Tommy Hanson will still likely arrive in June.  But until then, he’s going to gain a little more Minor League seasoning, while Morton is given the chance to prove that he can carry his recent success to the big league level.

The Braves are going to be looking to find some power before the trade deadline and with a surplus of arms, there may be a number of teams interested in Morton, who has allowed just four earned runs in his past 27 innings with Triple-A Gwinnett.    

 

Waiting on the boys from Gwinnett

Well it’s good to see a Braves pitching staff producing dominant stats similar to the ones that Maddux, Smoltz and Glavine produced back in the day.  Unfortunately it seems like the some of the guys producing these numbers in Gwinnett County are still a few weeks away from making the 30-mile trek to the organization’s home base in Fulton County. 

In their past 15 games entering Saturday, Triple-A Gwinnett’s starting rotation had posted a 1.17 ERA.  That equates to 11 runs in their past 84 2/3 innings, or one fewer run than Kenshin Kawakami has allowed in his past 9 2/3 innings. 

Tommy Hanson has allowed two earned runs in his past 18 innings and Kris Medlen has totaled 13 consecutive scoreless innings to lower his season ERA to 1.17. Charlie Morton limited Durham to one run and six hits in eight innings on
Friday night.  The lanky right-hander has allowed just three runs in
his past 20 innings.  

Obviously it hasn’t been surprising that the two weakest links in the Atlanta rotation this year have been Kawakami and Jo-Jo Reyes, who has assured himself of going at least 11 months between Major League victories.

Because the Braves decided to give Kawakami a three-year, $23 million contract in January, some might have gained the impression that he could prove to be a difference maker.  But at 33 years-old the Japanese right-hander has provided every indication he’s nothing more than a fourth or fifth starter.

But with Hanson and Medlen waiting in the wings, it would be hard to argue how Kawakami could fit in as one of the top five pitchers in the Atlanta rotation over the life of his three-year deal, which runs concurrently with Derek Lowe’s.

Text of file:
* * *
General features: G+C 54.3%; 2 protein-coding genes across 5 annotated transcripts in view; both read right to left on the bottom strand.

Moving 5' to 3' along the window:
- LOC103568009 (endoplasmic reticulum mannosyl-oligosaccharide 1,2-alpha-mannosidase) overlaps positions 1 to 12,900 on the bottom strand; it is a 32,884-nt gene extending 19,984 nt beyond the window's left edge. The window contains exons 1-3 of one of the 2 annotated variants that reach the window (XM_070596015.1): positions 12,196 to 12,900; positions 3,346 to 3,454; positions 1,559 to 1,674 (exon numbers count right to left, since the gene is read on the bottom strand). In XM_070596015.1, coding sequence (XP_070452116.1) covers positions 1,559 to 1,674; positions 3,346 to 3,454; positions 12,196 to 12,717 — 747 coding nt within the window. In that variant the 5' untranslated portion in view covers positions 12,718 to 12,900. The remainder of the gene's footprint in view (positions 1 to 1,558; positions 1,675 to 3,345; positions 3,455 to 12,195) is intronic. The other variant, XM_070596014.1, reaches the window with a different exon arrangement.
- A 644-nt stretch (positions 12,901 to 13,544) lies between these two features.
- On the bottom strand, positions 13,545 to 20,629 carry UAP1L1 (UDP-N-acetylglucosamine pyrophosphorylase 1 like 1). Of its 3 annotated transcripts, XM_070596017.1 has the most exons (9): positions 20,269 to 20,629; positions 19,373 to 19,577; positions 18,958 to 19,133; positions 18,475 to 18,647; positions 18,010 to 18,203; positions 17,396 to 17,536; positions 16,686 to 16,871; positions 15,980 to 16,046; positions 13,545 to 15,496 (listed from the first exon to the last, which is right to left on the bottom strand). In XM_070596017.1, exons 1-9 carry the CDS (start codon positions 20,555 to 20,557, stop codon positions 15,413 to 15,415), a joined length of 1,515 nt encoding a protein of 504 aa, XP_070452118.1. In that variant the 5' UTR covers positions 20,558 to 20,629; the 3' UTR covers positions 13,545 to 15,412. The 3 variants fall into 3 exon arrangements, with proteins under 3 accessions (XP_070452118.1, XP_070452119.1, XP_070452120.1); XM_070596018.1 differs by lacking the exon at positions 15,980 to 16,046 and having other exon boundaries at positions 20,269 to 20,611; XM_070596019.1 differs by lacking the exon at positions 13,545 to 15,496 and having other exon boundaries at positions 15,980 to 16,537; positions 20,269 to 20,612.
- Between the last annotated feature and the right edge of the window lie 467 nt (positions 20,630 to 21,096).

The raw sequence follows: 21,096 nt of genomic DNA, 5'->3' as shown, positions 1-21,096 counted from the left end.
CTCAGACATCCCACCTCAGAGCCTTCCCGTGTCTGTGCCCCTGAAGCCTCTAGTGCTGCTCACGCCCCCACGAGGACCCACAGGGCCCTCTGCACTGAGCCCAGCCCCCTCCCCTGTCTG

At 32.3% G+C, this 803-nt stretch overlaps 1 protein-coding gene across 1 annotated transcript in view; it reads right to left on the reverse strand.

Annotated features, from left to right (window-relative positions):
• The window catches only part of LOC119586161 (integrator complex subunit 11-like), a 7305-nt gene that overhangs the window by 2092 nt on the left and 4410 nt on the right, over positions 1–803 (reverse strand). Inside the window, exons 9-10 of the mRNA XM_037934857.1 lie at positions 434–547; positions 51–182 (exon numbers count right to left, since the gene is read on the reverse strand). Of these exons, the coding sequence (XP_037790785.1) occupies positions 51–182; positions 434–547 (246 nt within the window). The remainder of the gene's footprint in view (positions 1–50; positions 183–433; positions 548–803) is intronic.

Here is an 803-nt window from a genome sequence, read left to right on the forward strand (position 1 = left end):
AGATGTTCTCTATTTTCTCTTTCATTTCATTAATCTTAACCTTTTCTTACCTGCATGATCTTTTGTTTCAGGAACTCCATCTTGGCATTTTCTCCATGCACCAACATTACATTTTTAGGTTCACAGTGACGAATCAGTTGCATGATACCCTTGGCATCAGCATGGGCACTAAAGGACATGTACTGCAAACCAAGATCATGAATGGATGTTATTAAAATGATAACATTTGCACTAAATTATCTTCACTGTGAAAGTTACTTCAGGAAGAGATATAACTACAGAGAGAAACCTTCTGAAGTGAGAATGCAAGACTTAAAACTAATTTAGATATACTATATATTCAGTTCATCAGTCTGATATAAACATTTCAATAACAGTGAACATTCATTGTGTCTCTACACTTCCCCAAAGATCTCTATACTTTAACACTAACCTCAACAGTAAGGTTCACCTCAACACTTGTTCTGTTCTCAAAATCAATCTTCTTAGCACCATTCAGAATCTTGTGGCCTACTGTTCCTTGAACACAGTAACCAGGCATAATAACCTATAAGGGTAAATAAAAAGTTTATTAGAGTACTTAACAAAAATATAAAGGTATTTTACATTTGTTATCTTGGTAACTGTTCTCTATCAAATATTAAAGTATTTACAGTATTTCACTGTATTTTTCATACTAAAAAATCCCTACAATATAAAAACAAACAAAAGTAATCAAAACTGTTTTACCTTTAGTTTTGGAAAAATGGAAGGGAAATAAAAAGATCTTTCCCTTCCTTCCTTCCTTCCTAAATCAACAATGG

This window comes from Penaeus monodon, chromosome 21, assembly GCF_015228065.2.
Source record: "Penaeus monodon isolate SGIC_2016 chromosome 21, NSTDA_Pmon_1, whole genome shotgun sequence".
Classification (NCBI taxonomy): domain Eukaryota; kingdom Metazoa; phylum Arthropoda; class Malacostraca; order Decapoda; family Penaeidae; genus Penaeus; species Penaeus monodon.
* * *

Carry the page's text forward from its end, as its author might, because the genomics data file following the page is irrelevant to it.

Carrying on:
As for Reyes, he has shown flashes that he has the capability of being solid third starter.  But as his developmental process continues to grow even longer, the 24-year-old left-hander continues to find ways to extend a losing streak that now extends back to June 23.

With improved control and the development of a solid breaking ball, Reyes possesses almost all of the tools he needs to be a successful big league pitcher.  But he’s still lacks the ever-important ability to overcome adversity. 

As soon as Yunel Escobar botched a second-inning grounder during the second inning of Friday’s game against the Phillies, you could basically see Reyes come unwound.  He then issued a four-pitch walk to the .182-hitting Chris Coste before lobbing Cole Hamels’  swinging bunt into right field.

Should Reyes have let Hamels’ slow roller roll foul?  Should he have simply thrown through Hamels to draw an interference call?  Taking either one of these actions might have provided an immediate solution that would have likely prevented the Phillies from constructing their four-run second inning. 

But mistakes like this are going to occur and Reyes’ most glaring sin proved to be how he reacted to the growing adversity that he faced following Escobar’s error. 

I’m certainly not going to be hypocritical and claim that Morton should have been brought to Atlanta before Reyes.  Because he  was injured most of Spring Training, Morton really wasn’t even an option when Reyes joined the big league rotation on April 18. 

In addition, I was among those who believed Reyes was the better choice because he seemed to be mentally tougher.  But if he struggles on Wednesday against the Mets, Morton should be given a chance to prove himself during the final weeks of May.

Obviously, Tommy Hanson and Kris Medlen are the top options available in Gwinnett.  But because they aren’t on the 40-man roster, Morton be given the chance to maintain a rotation spot until one or both of those young right-handers are promoted in June. 

Or Morton could at least fill a rotation spot until Tom Glavine is ready to return in a couple of weeks.